picture of teen asleep in class for which our student sleep resources can help

Student Sleep Resources

Teens today are not getting enough sleep which can affect their mood, health, and performance at school.  On this page you’ll find a variety student sleep resources including tips, recommendations, and links to more in depth information.

A) Students not getting enough sleep

Students not getting enough sleep:

The sleep deprivation epidemic among teens (American Academy of Pediatrics):

  • 73% of high school students across 30 states are not getting enough sleep
  • 58% of middle school students surveyed not meeting sleep recommendations

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Many health-risk behaviors are associated with poor teen sleep (National Sleep Foundation):

  • Drinking soft drinks
  • Lack of physical activity
  • Excessive computer use
  • Getting in fights
  • Smoking cigarettes
  • Smoking marijuana
  • Drinking alcohol
  • Sexual activity
  • Feeling sad or hopeless
  • Seriously considering suicide

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Why teenagers are not getting enough sleep (Nationwide Children’s Hospital):

  • Shift in sleep schedule – After puberty, there is a biological shift in an adolescent’s internal clock of about 2 hours.
  • Early school start times – Some high schools start as early as 7:00 AM.
  • Too many obligations – Homework, sports, after-school, and socializing lead to late bedtimes.

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According to the CDC, children and adolescents who don’t get enough sleep are at higher risk for health issues including obesity, diabetes, and injuries.

They’re also at more risk for mental health challenges, attention and behavior problems, and poor academic performance.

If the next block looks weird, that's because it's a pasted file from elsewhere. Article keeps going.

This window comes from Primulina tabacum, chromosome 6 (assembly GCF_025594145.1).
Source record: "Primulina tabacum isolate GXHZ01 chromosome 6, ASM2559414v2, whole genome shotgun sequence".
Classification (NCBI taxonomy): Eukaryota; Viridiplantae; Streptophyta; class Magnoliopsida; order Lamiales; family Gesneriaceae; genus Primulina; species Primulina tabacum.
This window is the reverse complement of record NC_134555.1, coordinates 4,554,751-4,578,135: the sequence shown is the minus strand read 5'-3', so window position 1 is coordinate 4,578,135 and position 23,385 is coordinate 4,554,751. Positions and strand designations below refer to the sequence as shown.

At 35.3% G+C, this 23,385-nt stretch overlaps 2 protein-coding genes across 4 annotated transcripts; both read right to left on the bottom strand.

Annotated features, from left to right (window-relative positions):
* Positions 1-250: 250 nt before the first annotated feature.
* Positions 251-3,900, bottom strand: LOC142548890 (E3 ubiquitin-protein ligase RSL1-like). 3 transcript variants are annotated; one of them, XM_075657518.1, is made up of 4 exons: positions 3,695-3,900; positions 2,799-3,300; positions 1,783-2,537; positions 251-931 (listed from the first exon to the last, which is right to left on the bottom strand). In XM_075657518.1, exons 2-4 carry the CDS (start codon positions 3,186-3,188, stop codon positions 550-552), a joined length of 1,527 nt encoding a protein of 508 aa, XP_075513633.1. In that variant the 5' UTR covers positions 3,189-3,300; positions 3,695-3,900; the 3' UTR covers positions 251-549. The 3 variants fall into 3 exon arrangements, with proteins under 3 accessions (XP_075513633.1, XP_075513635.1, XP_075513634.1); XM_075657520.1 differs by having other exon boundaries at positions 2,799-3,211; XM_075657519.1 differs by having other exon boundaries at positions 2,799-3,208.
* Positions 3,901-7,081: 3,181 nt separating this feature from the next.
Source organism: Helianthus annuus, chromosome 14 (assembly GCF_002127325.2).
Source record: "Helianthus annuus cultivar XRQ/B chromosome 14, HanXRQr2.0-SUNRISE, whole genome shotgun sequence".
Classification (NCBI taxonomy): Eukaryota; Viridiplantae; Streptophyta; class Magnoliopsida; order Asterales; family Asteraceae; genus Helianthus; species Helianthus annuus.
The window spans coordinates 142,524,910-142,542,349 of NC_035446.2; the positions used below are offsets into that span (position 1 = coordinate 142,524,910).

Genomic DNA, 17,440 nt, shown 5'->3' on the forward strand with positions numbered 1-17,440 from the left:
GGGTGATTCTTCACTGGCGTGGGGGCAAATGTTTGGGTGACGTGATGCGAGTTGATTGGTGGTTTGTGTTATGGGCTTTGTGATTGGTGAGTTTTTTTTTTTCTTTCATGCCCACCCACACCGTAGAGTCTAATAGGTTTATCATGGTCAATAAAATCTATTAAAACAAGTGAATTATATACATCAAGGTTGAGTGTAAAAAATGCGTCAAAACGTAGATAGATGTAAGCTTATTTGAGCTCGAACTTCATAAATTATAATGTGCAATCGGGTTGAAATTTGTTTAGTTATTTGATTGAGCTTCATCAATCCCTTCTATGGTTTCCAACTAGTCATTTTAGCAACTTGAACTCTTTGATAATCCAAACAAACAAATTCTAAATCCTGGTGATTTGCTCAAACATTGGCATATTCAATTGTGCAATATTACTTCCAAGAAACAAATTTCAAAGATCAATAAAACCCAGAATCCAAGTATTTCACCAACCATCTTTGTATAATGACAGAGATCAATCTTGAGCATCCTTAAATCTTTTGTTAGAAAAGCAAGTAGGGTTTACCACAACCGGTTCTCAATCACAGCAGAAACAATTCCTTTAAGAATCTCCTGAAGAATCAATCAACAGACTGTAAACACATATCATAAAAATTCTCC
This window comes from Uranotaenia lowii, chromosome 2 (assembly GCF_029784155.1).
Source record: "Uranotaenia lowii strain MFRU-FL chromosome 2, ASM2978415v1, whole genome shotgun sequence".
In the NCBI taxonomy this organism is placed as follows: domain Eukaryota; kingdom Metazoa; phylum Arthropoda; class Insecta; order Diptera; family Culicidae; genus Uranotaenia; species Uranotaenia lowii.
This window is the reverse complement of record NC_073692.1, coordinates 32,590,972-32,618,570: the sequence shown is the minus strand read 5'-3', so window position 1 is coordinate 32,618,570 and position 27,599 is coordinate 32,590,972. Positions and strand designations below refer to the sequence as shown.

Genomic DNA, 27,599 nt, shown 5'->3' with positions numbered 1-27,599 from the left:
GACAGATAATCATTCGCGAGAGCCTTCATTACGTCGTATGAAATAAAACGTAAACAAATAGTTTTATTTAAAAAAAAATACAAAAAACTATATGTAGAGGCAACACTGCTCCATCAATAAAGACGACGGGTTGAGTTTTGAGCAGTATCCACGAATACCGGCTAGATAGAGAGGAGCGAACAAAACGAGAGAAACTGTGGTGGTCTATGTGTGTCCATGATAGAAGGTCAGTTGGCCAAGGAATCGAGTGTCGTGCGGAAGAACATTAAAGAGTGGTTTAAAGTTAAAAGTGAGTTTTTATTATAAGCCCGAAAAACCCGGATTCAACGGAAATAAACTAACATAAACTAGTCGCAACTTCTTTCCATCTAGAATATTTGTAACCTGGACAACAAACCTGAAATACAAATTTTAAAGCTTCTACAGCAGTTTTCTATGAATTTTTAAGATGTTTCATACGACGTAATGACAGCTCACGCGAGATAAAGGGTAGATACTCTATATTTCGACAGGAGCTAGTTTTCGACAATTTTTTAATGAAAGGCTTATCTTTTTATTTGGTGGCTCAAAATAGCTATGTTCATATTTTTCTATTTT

Source: US CDC

    B) How much sleep does my child need?

    How much sleep does my child need?

    How much sleep someone needs depends on their age:

    • 6–12 years should regularly sleep 9–12 hours
    • 13–18 years should sleep 8–10 hours

    C) Tips to help students sleep better

    Tips to help students sleep better:

    Get adequate sleep

    Make sure you’re getting what your body needs

    Physical activity

    30 to 60 minutes multiple times a week can lead to better sleep

    Limit caffeine intake

    Soda pops and energy drinks may be popular among teens, but they should be avoided in the evening.

    Avoid going to bed hungry

    Try a light healthy snack

    Avoid nicotine

    It’s not just cigarettes these days, vaping has become popular among teens. The nicotine from both can disturb sleep.

    Maintain a regular pre-bedtime routine

    Activities such as light reading and relaxing music can help them prepare for sleep.

    Set up a great bedroom environment

    Keep it cool, dark, and quiet

    Limit electronic screens at bedtime

    Computer games, going online, or watching their favorite TV show can make it harder to fall asleep.

    Smart phones, tablets, and TV screens emit bright blue light which has been shown to interfere with body’s natural sleep-wake cycles.

    Maintain a regular sleep schedule

    To keep their sleep cycles on track, they should go to bed and wake up the same time everyday.

    Avoid sleeping in on the weekends

    Sleep in too late on Saturday and Sunday can make it hard to stay on schedule Sunday night.

    Try afternoon naps

    Short naps in the early afternoon may be beneficial.

    Get help

    If they’re having ongoing problems falling asleep, snoring, or overtired during during the day, it’s a good idea to talk to a doctor.

    D) Sleep disorders in kids & adolescents

    Sleep disorders in kids & adolescents:

    E) More student sleep resources

    More student sleep resources:

    F) Organizations


    Last updated: 2/25/2024

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